I’ll just say, from a user perspective, we’ve been using them here at The Motley Fool.
The interface is incredibly easy to use. I’m not a tech person. I can use it.
They have that going for them. Cross: Yep. That’s great!
Hill: “What do you guys think about pot stocks?” Great question from Kevin!
Cross: There’s obviously a lot of conversation. It’s all over the media, of course, right up
there with the IPO market. There are some that are good, some that we like. There’s
a lot of hype out there. You have to be very particular and very careful in what you’re
grabbing. We do have some conversations and some recommendations around some of the
pot stocks. I think, generally, again, you have to take that long-term perspective. Certainly,
don’t be going down into the penny stock range, companies that are more speculative.
But in the larger cap range, there’s probably some that are going to be a little bit more
impressive and will be a winner in that space. Clearly, the market is really evolving and changing
and growing, both in Canada and the U.S. and actually around the globe as well too.
I think there are some that are going to do well. There’s a lot of speculation,
and you have to be careful. Hill: Nathan asks, “What do you guys think
of MercadoLibre? It’s up over 60% so far in 2019. Is there more room to run?”
Great e-commerce company in Latin America! Cross: Simple answer is, yes. When you look
at the MercadoLibre market cap vs. something like Amazon — I know that’s comparing it
against one of the best companies in the world — but, the opportunity to be able to grow
in Latin America and the global space, but particularly Latin America MercadoLibre.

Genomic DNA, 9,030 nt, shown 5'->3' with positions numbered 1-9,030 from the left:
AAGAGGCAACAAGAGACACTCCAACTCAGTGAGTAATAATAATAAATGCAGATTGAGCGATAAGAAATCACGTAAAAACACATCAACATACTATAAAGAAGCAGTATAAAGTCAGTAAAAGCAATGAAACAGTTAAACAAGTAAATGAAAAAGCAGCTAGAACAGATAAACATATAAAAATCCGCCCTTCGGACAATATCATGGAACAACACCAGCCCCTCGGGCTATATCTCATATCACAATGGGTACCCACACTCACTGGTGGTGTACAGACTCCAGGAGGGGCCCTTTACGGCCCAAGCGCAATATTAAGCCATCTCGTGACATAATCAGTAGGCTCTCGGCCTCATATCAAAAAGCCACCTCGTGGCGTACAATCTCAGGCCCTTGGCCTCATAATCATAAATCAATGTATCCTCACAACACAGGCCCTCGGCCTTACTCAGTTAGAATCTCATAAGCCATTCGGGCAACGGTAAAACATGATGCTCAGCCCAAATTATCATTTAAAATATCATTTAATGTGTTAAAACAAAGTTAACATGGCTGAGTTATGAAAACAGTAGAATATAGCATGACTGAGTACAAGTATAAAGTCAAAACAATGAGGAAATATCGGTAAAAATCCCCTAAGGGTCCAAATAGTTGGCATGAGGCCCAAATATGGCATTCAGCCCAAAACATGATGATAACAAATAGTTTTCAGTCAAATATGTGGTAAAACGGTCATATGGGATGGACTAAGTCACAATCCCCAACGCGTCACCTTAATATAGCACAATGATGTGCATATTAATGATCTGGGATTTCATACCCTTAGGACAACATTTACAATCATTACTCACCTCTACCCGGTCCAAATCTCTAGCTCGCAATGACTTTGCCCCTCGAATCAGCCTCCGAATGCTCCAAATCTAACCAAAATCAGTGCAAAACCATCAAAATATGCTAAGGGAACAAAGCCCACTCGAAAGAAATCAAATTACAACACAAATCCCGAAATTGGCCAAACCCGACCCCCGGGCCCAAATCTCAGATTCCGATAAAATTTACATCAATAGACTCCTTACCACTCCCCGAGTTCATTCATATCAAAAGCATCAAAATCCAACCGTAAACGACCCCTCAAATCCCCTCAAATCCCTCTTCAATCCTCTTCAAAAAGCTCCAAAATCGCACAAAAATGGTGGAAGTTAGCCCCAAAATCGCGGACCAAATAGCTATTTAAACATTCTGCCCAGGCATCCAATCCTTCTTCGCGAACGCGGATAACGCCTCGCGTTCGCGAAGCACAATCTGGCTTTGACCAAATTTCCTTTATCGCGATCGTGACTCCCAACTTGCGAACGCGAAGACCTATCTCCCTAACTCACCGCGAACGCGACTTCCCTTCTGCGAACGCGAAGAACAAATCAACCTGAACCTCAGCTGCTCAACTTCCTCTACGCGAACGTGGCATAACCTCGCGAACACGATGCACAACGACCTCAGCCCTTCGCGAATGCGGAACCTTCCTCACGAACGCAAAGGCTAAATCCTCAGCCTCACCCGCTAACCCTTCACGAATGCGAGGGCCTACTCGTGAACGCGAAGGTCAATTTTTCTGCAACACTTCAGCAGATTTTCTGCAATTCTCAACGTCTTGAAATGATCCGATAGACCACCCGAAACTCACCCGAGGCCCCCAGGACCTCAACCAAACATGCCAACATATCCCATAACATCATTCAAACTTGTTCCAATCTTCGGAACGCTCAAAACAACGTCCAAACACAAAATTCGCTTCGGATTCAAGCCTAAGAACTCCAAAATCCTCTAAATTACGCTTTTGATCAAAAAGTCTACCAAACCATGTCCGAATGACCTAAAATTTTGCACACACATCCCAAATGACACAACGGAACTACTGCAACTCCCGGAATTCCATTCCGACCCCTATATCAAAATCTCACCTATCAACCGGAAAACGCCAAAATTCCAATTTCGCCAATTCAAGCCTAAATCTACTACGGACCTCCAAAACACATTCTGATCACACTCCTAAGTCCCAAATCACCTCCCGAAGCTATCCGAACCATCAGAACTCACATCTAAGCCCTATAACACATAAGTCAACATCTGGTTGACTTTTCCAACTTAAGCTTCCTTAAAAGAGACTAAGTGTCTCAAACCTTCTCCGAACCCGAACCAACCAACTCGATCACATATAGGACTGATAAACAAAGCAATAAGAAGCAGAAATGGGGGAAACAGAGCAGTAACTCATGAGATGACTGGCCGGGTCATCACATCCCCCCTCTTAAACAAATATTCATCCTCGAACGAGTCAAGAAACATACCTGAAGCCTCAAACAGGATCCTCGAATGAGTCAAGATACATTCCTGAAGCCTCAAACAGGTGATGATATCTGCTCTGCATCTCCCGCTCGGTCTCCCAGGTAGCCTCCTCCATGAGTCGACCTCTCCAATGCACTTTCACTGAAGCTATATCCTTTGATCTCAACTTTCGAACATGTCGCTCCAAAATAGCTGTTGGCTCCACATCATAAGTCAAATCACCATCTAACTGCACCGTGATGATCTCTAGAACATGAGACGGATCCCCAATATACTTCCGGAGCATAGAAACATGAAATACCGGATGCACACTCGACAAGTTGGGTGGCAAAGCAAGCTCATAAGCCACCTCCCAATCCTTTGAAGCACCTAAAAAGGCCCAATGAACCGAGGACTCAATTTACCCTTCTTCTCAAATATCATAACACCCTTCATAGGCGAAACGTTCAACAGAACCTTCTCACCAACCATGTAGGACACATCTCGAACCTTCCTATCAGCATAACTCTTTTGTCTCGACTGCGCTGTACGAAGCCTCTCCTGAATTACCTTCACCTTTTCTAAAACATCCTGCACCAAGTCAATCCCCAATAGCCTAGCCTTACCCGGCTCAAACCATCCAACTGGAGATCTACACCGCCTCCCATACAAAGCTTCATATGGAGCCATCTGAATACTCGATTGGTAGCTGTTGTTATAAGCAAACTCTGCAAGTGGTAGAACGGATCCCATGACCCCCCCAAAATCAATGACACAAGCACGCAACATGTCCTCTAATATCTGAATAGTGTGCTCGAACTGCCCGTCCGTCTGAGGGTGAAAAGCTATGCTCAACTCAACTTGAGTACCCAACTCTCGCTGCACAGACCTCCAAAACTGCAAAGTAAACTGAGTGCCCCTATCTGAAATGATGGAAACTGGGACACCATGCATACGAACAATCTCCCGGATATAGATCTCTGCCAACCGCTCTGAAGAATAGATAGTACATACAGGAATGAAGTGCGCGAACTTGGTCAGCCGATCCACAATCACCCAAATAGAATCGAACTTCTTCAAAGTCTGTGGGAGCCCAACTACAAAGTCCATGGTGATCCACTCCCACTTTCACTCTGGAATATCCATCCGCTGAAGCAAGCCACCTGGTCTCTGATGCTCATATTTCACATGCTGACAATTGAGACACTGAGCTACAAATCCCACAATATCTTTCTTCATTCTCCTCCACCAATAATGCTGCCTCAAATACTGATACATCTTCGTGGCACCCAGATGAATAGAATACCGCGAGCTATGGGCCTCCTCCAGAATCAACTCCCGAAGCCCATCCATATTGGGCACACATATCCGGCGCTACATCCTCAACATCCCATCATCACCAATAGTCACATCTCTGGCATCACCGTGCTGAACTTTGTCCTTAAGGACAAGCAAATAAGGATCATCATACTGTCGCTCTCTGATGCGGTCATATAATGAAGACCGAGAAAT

There’s plenty of room to run. Yes, the stock has had a nice run, as many tech companies have.
It hadn’t for a while. It really struggled a little bit. And is tied to some of the global
concerns that we hear a lot about. But from a growth perspective, and really delivering
for customers, I think MercadoLibre has a lot going for it. I would expect to look out
five years and see that stock higher. Hill: We got a question from Marvin. “What do you
guys think about Amazon’s earnings report?” Amazon reported while we were
doing this, so let me just hit you with a couple of the headlines here. It looked like
a blah quarter. First quarter results for Amazon, earnings per share came in, I would say a
good 70% higher than analysts were expecting. Revenue, right in line. We were talking before
about Azure. Amazon Web Services coming in close to $8 billion dollars in revenue.
I would expect that shares of Amazon are going to be up tomorrow. But it is interesting to
see what happens on the conference calls, and the questions that analysts tend to ask
during those. But on the surface, it looks like Amazon put up a really solid quarter.
Cross: The thing that I’m really interested in when I look at the Amazon story is their
continued growth in the advertising space. Facebook, Google, Alphabet, largest advertising
platforms online, Amazon is quickly making inroads into that space and starting to grow
their advertising base on their platform as well, too. So continued conversation about
what the advertising business is going to evolve to. Clearly, as you mentioned,
Chris, we talked Azure, which is Microsoft’s professional cloud
business. The cloud business for Amazon is such a big driver of both their profits and
their growth. Listening to what they are talking about from the cloud side, but it sounds like
it was a pretty impressive quarter. I would expect the stock to be up as well, too. Maybe going
against that $1 trillion market cap of Microsoft. Hill: Yes. Rohan asks, “What’s your take on the stock market right now? What sector
should we avoid and what should we focus on?” Cross: I think overall, like I said before,
the U.S. stock market by the S&P 500 really has had one of the most impressive January
to April runs in the last 100 years or so. It was a very tough December, so it’s rebounded